How to Lose Your Stay-at-Home Weight

By Temma Ehrenfeld @temmaehrenfeld
July 30, 2020
Woman with loose jeans --- Image by © Image Source/Corbis

If you gained weight while you were quarantined, you’re not alone. When you drop those pounds, look for a way of eating and moving that you can maintain, so you can stay slim for years to come.

Social media is full of complaints about gaining the “quarantine 15” (think “freshman 15”). It’s easy to overeat comfort food when you’re bored or stressed, and on less frequent supermarket trips or online orders you may have stocked up on ice cream or high-calorie frozen meals. The gyms are closed, and you may be glued to your computer in your bedroom, clicking from one Zoom meeting to the next.

Dropping pounds takes some willpower. The real trick is changing your eating habits so you stay slimmer for years to come rather than watch the scale creep up again and falling into a weight loss and gain cycle. You might think of this time as a moment for a lifelong change in how you approach food — to embrace a “live-it” not a “die-it” approach. The ideal program cuts your appetite, provides plenty of nutrition, and feels normal and satisfying to you.


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Conquer sugar cravings

Did you indulge a taste for donuts at night while binging TV? You’ll find that any diet that makes you go sugar-free will fight sugar cravings. After 10 days or so, if you do eat something sweet, it will taste sweeter. Eventually you might find you don’t have such a sweet tooth anymore.

To get to that point, you’ll have to read labels, since pre-packaged foods contain all kinds of sweeteners, and avoid foods like white bread that turn quickly into sugar in your body.

Count calories

People who count calories tend to have an easier time keeping weight off over time. If you embrace that habit, you’ll pinpoint your danger foods and understand the portions you can consume without gaining.

Get more than 7 hours of restful sleep

People eat less healthily when they are tired. In a study of 245 middle-aged women who were either overweight or obese, sleeping more than seven hours a night and reporting good sleep quality increased the chance of meeting weight loss goals by a third after six months. If you weren’t sleeping well or enough at six months, you had a 28 percent lower chance of continuing to lose weight over the next year.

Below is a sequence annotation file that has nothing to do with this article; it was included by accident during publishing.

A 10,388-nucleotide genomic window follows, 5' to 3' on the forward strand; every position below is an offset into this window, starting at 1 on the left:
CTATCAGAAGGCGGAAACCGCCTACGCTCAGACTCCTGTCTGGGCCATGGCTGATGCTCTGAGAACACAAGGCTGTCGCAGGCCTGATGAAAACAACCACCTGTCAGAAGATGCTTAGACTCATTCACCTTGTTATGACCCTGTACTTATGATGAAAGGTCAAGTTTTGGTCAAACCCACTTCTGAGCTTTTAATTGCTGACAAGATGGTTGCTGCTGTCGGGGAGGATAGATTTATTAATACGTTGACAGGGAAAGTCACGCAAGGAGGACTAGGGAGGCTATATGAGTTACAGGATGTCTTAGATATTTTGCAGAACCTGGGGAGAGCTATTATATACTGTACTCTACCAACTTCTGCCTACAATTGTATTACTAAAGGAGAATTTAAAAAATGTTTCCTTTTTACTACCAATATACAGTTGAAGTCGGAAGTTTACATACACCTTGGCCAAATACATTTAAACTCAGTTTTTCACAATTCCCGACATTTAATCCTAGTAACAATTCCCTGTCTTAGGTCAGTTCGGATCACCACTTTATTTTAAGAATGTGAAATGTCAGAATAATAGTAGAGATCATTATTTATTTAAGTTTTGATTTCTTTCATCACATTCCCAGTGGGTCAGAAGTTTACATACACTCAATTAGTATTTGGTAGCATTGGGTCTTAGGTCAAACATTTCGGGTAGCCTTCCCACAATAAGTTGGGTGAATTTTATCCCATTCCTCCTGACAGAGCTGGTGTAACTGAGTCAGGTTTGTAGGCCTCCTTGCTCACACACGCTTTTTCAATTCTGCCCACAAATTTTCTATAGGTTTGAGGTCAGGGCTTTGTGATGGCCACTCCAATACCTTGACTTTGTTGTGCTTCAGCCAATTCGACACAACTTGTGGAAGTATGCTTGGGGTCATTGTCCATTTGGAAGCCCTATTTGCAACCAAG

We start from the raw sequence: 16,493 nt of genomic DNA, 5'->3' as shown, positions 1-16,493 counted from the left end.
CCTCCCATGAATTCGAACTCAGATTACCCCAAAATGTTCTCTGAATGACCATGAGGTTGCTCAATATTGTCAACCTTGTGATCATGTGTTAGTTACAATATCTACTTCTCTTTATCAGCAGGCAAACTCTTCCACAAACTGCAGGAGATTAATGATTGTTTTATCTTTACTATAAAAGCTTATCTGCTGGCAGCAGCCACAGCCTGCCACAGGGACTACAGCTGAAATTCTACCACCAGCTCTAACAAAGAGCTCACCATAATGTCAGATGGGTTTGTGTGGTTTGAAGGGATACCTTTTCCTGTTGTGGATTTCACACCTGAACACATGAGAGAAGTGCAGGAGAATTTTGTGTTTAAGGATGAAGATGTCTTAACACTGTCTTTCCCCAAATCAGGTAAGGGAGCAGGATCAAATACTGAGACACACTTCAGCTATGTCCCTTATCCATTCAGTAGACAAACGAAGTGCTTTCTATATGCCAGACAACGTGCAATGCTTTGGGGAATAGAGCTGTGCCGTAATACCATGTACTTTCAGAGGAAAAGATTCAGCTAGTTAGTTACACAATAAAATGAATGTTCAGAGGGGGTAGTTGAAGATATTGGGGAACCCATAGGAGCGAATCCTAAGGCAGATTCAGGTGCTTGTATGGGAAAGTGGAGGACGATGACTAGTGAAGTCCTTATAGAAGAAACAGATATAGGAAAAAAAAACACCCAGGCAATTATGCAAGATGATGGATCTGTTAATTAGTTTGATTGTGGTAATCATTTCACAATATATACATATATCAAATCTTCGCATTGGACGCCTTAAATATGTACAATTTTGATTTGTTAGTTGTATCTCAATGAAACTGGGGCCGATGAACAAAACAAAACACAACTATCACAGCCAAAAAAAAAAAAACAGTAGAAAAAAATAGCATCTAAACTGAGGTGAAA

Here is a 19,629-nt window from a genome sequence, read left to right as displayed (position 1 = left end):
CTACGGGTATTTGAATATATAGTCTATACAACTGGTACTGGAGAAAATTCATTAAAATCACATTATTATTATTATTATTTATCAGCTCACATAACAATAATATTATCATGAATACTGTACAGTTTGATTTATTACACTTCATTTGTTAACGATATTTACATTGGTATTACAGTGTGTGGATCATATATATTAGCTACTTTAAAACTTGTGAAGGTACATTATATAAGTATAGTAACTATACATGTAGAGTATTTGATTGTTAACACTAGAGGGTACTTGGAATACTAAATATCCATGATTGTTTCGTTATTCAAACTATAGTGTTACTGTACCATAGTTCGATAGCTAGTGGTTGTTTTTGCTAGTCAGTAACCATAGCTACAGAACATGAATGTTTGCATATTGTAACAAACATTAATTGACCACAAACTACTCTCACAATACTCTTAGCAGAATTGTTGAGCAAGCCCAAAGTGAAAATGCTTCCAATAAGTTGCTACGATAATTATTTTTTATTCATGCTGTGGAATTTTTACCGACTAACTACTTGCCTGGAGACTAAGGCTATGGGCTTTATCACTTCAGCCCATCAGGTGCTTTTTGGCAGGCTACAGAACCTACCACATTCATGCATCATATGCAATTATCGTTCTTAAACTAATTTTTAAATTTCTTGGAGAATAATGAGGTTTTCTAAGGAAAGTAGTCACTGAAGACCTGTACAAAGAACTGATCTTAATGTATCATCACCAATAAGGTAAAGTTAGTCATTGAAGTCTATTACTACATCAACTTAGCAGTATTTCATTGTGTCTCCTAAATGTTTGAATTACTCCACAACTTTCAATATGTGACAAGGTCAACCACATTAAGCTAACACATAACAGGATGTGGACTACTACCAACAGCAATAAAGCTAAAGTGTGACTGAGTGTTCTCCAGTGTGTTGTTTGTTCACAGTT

Cut back on carbs

Low-carb diets beat low-fat diets, researchers find. You’ll cut out sugar and starches, including potatoes, bread, and rice. You might try cauliflower or less ripe bananas when you crave a starch.

In the strict “Atkins” approach, created by cardiologist Robert Atkins in the early 1970s, you’ll eat less than 20 percent of your total calories in carbs and cut out even fruit and whole grains.

Cutting carbs should cut your hunger and lower your insulin levels. You might also shed extra salt and water, losing bloat that made you feel fatter. Just don’t load up on saturated fat, since that’s unhealthy in the long run.

Go for low-carb, low-fat, and high protein

The “South Beach Diet,” created in the mid-1990s by cardiologist Arthur Agatston, begins with cutting both carbs and fat and loading your plate with protein. Meals should include a protein, a healthful fat like avocado, and low-carb vegetables like broccoli, cauliflower, spinach, and kale. You can eat as much of those vegetables as you like. On a salad, you’ll use avocado and olive oil dressings, and add nuts, tofu, chicken, salmon, tuna, sardines, or an egg.